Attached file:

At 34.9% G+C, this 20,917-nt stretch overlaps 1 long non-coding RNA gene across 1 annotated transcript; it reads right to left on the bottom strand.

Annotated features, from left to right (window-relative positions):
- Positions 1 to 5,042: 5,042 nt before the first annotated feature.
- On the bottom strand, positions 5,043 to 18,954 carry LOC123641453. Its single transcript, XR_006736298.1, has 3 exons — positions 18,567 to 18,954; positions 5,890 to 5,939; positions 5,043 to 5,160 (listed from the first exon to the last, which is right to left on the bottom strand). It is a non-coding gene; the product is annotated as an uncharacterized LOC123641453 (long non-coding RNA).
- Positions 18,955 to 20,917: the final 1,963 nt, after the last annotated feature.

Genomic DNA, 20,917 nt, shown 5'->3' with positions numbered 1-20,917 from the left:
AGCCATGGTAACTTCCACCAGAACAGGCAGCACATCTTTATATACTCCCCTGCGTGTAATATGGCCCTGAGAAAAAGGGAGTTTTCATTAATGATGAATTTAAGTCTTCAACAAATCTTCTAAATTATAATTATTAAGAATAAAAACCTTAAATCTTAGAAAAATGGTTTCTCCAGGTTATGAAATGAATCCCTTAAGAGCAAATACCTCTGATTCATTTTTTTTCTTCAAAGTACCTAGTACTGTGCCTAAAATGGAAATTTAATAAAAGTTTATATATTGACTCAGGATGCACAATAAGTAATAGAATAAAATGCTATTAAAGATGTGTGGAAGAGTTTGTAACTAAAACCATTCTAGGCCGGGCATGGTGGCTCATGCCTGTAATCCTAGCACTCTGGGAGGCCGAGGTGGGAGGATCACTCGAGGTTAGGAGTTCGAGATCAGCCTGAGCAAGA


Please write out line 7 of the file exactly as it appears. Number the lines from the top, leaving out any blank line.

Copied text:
AGCCATGGTAACTTCCACCAGAACAGGCAGCACATCTTTATATACTCCCCTGCGTGTAATATGGCCCTGAGAAAAAGGGAGTTTTCATTAATGATGAATTTAAGTCTTCAACAAATCTTCTAAATTATAATTATTAAGAATAAAAACCTTAAATCTTAGAAAAATGGTTTCTCCAGGTTATGAAATGAATCCCTTAAGAGCAAATACCTCTGATTCATTTTTTTTCTTCAAAGTACCTAGTACTGTGCCTAAAATGGAAATTTAATAAAAGTTTATATATTGACTCAGGATGCACAATAAGTAATAGAATAAAATGCTATTAAAGATGTGTGGAAGAGTTTGTAACTAAAACCATTCTAGGCCGGGCATGGTGGCTCATGCCTGTAATCCTAGCACTCTGGGAGGCCGAGGTGGGAGGATCACTCGAGGTTAGGAGTTCGAGATCAGCCTGAGCAAGA